Erec and Enide

Erec and Enide
   by Chrétien de Troyes
(ca. 1170)
   The first of five extant Arthurian ROMANCE poems by the French poet CHRÉTIEN DE TROYES, Erec and Enide is a sophisticated poetic narrative thought to be one of the earliest romances of Arthur in the courtly French tradition. (CULHWCH AND OLWEN, a Welsh Arthurian prose tale, is dated almost a century earlier but has little in common with the courtly French productions that influenced English and continental writers). The French poem is filled with elaborate and detailed descriptions of clothing, castles, characters, and jousts, with characters, in particular, described in superlatives (the noblest knight, the loveliest of ladies), as Chrétien writes for his aristocratic audience in a style we now associate with courtly romance. As in most Arthurian romances, the central character is not King ARTHUR, but a knight of the Arthurian court, yet in this case, the Arthurian knight unusually shares center stage with his wife. Indeed, Erec and Enide, like Chrétien’s other poetic romances, does far more than entertain the aristocracy and it is in the pairing of Erec and Enide that the poet, in keeping with the rhetorical injunction to entertain and to teach, provides a lesson in moderation and balance between individual and social responsibilities.
   The poem opens with Chrétien’s distinctive authorial address to his audience and the invocation of his own name as storyteller of this tale that “poets usually ruin.” Chrétien commonly begins his romances with an interjection of some sort in which his name and the story’s origins are announced, gestures that were fairly uncommon for a 12th-century poet. Having established his narrative claim, the poet launches into his tale with the now traditional romance setting of the Arthurian court. Erec is a knight of the Round Table and, as befits an Arthurian knight, excels at knightly jousts and games. However, once he is married to Enide, a lovely young woman he meets on a quest early in the romance, Erec leaves off knightly feats of arms and is content to spend his hours and days only with Enide. There is much grumbling among his fellow knights about Erec’s new lack of interest in knightly affairs, and it is Enide who tells him that the court thinks it is shameful that he has lost all interest in fighting and chivalry. The opinion of the court, which shapes the way one is perceived, is central to this and other courtly romances, and Enide pays dearly for being the bearer of bad tidings as Erec orders her to precede him as he sets out on horseback for adventures unknown. Erec prohibits Enide from speaking a word during their travels, but time and again when they are faced with some danger from a recreant knight or thieves or some other foe, Enide (who seems to see the dangers before Erec) disobeys Erec’s command and warns him of their danger. With each act of disobedience, Erec becomes increasingly enraged with Enide, even as he successfully deals with the dangers.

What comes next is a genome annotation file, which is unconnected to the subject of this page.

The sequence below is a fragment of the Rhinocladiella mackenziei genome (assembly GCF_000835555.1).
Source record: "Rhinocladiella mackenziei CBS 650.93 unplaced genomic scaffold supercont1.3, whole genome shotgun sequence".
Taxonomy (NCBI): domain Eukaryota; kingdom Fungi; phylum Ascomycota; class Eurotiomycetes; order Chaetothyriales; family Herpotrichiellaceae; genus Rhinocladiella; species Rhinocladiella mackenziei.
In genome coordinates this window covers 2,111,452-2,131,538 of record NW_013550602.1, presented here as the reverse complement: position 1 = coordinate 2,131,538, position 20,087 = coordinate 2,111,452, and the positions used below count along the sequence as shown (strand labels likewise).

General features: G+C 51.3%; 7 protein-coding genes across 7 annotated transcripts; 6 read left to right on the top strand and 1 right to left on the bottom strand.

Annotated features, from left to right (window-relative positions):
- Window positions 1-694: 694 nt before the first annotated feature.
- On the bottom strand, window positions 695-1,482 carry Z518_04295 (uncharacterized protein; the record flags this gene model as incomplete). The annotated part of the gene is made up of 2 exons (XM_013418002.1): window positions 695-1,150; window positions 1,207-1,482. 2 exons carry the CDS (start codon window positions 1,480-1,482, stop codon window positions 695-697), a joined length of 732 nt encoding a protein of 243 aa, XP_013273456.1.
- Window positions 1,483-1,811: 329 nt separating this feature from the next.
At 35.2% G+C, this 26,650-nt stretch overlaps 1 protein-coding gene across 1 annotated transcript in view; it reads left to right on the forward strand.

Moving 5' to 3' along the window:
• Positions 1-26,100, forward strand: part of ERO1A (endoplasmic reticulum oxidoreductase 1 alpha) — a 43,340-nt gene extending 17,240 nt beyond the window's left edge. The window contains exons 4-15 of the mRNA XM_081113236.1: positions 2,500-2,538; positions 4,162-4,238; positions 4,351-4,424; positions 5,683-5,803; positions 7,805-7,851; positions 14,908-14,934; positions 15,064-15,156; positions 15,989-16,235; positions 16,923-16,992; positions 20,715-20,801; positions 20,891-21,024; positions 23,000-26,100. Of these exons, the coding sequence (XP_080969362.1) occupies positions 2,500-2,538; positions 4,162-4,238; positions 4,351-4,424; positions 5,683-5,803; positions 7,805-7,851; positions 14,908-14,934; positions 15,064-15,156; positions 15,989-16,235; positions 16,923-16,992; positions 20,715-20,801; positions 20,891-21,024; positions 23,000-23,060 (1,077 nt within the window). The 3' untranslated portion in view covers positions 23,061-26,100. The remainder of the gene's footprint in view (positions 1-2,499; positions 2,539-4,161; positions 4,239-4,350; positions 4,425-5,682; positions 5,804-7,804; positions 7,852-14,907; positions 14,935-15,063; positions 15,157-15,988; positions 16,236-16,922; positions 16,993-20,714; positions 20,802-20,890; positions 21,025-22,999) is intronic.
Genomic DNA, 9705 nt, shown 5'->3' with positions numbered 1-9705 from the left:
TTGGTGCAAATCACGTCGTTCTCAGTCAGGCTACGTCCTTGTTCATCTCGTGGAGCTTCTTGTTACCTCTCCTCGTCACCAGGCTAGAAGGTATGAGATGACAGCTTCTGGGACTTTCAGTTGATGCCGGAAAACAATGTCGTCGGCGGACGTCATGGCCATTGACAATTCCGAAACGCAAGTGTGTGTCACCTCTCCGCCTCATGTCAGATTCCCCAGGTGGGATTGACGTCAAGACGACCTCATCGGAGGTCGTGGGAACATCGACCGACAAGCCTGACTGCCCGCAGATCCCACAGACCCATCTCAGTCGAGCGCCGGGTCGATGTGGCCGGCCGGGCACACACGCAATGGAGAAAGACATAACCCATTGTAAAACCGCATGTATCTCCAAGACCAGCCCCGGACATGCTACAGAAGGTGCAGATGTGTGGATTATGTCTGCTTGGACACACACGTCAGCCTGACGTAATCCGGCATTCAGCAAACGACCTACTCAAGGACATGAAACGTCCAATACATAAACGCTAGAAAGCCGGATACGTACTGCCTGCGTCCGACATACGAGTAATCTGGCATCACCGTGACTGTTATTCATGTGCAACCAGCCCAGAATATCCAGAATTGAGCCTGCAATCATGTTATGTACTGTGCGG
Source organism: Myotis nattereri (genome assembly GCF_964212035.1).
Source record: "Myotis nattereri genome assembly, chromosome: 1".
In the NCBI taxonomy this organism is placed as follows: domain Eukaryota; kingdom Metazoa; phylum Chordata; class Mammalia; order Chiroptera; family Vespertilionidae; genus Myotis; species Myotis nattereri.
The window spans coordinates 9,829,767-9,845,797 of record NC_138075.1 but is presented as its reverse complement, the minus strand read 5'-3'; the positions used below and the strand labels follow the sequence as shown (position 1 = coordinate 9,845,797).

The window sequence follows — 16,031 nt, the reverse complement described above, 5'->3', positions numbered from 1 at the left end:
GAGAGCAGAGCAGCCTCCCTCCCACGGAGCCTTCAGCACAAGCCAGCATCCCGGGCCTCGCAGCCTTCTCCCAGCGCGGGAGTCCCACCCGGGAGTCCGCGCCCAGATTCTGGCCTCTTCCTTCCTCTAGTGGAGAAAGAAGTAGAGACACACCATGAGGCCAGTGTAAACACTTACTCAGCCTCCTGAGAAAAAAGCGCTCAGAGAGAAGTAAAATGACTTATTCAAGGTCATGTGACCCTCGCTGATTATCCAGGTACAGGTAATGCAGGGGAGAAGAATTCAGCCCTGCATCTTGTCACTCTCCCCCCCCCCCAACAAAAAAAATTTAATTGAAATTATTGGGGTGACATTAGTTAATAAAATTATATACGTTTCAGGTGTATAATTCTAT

In the course of their shared adventures, Erec is clearly testing Enide, but even as he repeatedly proves himself as a knight, his motivation for testing his wife is never expressed. The poet tells us what Enide is thinking throughout, often in highly rhetorical detail, but Erec remains a mystery and the poet’s handling of his characters invites the audience to supply their own interpretation of Erec’s actions. The lovers are finally reconciled when Erec almost dies, and we are assured that both have been tested and proved their love. In a manner of speaking, Enide’s disobedience proves her love, just as Erec’s testing his knightly prowess in a way that interferes with his marital obligations proves his love. In the final scenes, Erec and Enide are enthroned on identical thrones and crowned with identical crowns: Neither is higher nor more elaborately jeweled than the other. Having undergone shared adventures and having learned to balance marital with martial demands and personal desires with social responsibilities, the couple is now prepared to rule as king and queen.
   Even though Erec’s precise motivation for the testing of his wife is never quite clear, the outcome is more than clear. The romance represents immoderate behavior as a negative value, which threatens the social order even as it destroys personal relations. Both Erec and Enide need to find the balance between their public and their private responsibilities, and once they have they can participate as equals both in the bedroom and in the court. Chrétien recounts with great imaginative power concerns that were both literary and real in the 12th century. Romance, as a genre, focuses on the individual in conflict with his or her social and cultural environment; romance, as a mirror for reallife conflicts between personal and public duties, focuses on the resolutions available, as improbable as they may appear. In Erec and Enide we witness the conflict, the testing, and the resolution, in a poem that serves as a finely crafted, if fantastical, mirror for princes.
   Bibliography
   ■ Chrétien de Troyes. Erec and Enide. Translated by Burton Raffel. Afterword by Joseph J. Duggan. New Haven, Conn.: Yale University Press, 1997.
   ■ Burgess, Glyn. Chrétien de Troyes, Erec and Enide. Critical Guides to French Texts 32. London: Grant and Cutler, 1984.
   ■ Kelly, Douglas. The Art of Medieval French Romance. Madison: University of Wisconsin Press, 1992.
   ■ Maddox, Donald. The Arthurian Romances of Chrétien de Troyes: Once and Future Fictions. Cambridge Studies in Medieval Literature 12. Cambridge: Cambridge University Press, 1991.
   Elisa Narin van Court

Encyclopedia of medieval literature. 2013.

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